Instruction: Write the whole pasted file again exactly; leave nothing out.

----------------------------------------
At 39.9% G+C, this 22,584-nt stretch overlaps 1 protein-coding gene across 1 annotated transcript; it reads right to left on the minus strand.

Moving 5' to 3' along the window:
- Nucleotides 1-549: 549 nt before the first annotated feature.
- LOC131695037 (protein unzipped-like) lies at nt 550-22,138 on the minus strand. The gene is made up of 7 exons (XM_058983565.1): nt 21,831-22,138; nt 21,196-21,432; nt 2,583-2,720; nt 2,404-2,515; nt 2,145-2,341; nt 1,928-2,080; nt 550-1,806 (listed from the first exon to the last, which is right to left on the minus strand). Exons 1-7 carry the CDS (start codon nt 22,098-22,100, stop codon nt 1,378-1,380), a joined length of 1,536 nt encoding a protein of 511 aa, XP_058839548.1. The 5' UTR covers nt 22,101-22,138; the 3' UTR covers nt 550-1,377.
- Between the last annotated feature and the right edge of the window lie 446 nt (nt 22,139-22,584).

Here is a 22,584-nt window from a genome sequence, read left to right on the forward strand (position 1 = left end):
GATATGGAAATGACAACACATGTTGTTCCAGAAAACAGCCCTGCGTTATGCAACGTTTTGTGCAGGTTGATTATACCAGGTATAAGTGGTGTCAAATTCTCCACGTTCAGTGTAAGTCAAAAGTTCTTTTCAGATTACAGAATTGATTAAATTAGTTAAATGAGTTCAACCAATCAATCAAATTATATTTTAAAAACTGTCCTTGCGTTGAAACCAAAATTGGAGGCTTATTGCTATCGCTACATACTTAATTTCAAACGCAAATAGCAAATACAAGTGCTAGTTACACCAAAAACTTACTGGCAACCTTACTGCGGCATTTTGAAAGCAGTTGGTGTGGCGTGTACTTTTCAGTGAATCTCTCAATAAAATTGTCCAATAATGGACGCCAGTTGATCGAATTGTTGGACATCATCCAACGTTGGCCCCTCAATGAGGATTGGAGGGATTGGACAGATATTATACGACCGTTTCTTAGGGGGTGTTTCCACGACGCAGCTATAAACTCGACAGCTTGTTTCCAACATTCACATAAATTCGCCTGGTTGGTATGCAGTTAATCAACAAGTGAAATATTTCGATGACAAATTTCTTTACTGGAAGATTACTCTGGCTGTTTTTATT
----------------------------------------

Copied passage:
At 39.9% G+C, this 22,584-nt stretch overlaps 1 protein-coding gene across 1 annotated transcript; it reads right to left on the minus strand.

Moving 5' to 3' along the window:
- Nucleotides 1-549: 549 nt before the first annotated feature.
- LOC131695037 (protein unzipped-like) lies at nt 550-22,138 on the minus strand. The gene is made up of 7 exons (XM_058983565.1): nt 21,831-22,138; nt 21,196-21,432; nt 2,583-2,720; nt 2,404-2,515; nt 2,145-2,341; nt 1,928-2,080; nt 550-1,806 (listed from the first exon to the last, which is right to left on the minus strand). Exons 1-7 carry the CDS (start codon nt 22,098-22,100, stop codon nt 1,378-1,380), a joined length of 1,536 nt encoding a protein of 511 aa, XP_058839548.1. The 5' UTR covers nt 22,101-22,138; the 3' UTR covers nt 550-1,377.
- Between the last annotated feature and the right edge of the window lie 446 nt (nt 22,139-22,584).

Here is a 22,584-nt window from a genome sequence, read left to right on the forward strand (position 1 = left end):
GATATGGAAATGACAACACATGTTGTTCCAGAAAACAGCCCTGCGTTATGCAACGTTTTGTGCAGGTTGATTATACCAGGTATAAGTGGTGTCAAATTCTCCACGTTCAGTGTAAGTCAAAAGTTCTTTTCAGATTACAGAATTGATTAAATTAGTTAAATGAGTTCAACCAATCAATCAAATTATATTTTAAAAACTGTCCTTGCGTTGAAACCAAAATTGGAGGCTTATTGCTATCGCTACATACTTAATTTCAAACGCAAATAGCAAATACAAGTGCTAGTTACACCAAAAACTTACTGGCAACCTTACTGCGGCATTTTGAAAGCAGTTGGTGTGGCGTGTACTTTTCAGTGAATCTCTCAATAAAATTGTCCAATAATGGACGCCAGTTGATCGAATTGTTGGACATCATCCAACGTTGGCCCCTCAATGAGGATTGGAGGGATTGGACAGATATTATACGACCGTTTCTTAGGGGGTGTTTCCACGACGCAGCTATAAACTCGACAGCTTGTTTCCAACATTCACATAAATTCGCCTGGTTGGTATGCAGTTAATCAACAAGTGAAATATTTCGATGACAAATTTCTTTACTGGAAGATTACTCTGGCTGTTTTTATT